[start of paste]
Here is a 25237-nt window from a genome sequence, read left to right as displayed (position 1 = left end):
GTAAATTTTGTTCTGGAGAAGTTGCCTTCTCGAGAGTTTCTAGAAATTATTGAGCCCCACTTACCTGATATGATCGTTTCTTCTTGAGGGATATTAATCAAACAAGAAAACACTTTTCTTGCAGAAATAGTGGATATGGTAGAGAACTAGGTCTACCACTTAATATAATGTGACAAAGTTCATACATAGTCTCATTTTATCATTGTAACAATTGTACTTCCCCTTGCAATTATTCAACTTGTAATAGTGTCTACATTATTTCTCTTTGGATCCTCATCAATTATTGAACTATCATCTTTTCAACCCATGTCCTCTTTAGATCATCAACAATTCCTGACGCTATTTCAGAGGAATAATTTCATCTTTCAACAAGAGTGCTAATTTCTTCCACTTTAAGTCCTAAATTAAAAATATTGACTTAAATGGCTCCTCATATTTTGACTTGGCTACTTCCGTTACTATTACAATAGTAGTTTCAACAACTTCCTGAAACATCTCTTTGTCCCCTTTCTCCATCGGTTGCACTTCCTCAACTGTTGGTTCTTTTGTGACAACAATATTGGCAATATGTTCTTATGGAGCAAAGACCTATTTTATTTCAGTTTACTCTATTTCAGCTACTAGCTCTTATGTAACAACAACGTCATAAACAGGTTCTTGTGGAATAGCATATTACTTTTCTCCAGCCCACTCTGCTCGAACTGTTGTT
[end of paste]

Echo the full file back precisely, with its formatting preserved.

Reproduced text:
Here is a 25237-nt window from a genome sequence, read left to right as displayed (position 1 = left end):
GTAAATTTTGTTCTGGAGAAGTTGCCTTCTCGAGAGTTTCTAGAAATTATTGAGCCCCACTTACCTGATATGATCGTTTCTTCTTGAGGGATATTAATCAAACAAGAAAACACTTTTCTTGCAGAAATAGTGGATATGGTAGAGAACTAGGTCTACCACTTAATATAATGTGACAAAGTTCATACATAGTCTCATTTTATCATTGTAACAATTGTACTTCCCCTTGCAATTATTCAACTTGTAATAGTGTCTACATTATTTCTCTTTGGATCCTCATCAATTATTGAACTATCATCTTTTCAACCCATGTCCTCTTTAGATCATCAACAATTCCTGACGCTATTTCAGAGGAATAATTTCATCTTTCAACAAGAGTGCTAATTTCTTCCACTTTAAGTCCTAAATTAAAAATATTGACTTAAATGGCTCCTCATATTTTGACTTGGCTACTTCCGTTACTATTACAATAGTAGTTTCAACAACTTCCTGAAACATCTCTTTGTCCCCTTTCTCCATCGGTTGCACTTCCTCAACTGTTGGTTCTTTTGTGACAACAATATTGGCAATATGTTCTTATGGAGCAAAGACCTATTTTATTTCAGTTTACTCTATTTCAGCTACTAGCTCTTATGTAACAACAACGTCATAAACAGGTTCTTGTGGAATAGCATATTACTTTTCTCCAGCCCACTCTGCTCGAACTGTTGTT